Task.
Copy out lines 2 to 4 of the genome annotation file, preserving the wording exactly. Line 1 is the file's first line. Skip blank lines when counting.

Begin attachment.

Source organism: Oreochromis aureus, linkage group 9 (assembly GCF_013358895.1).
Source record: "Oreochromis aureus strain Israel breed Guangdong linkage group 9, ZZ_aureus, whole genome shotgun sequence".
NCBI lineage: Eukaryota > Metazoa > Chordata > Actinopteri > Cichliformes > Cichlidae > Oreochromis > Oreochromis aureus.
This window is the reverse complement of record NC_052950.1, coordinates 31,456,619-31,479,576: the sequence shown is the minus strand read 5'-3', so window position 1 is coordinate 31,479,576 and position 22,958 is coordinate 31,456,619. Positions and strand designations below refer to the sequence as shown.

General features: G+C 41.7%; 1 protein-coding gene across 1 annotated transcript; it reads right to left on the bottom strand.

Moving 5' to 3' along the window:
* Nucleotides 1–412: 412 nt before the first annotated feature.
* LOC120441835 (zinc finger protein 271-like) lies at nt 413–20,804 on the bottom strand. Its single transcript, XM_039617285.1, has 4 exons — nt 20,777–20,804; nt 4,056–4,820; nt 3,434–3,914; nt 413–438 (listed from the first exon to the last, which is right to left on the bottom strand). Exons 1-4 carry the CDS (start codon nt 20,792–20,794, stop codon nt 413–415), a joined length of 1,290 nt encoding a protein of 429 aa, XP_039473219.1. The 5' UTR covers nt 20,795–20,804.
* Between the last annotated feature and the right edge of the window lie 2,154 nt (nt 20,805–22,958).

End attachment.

Source record: "Oreochromis aureus strain Israel breed Guangdong linkage group 9, ZZ_aureus, whole genome shotgun sequence".
NCBI lineage: Eukaryota > Metazoa > Chordata > Actinopteri > Cichliformes > Cichlidae > Oreochromis > Oreochromis aureus.
This window is the reverse complement of record NC_052950.1, coordinates 31,456,619-31,479,576: the sequence shown is the minus strand read 5'-3', so window position 1 is coordinate 31,479,576 and position 22,958 is coordinate 31,456,619. Positions and strand designations below refer to the sequence as shown.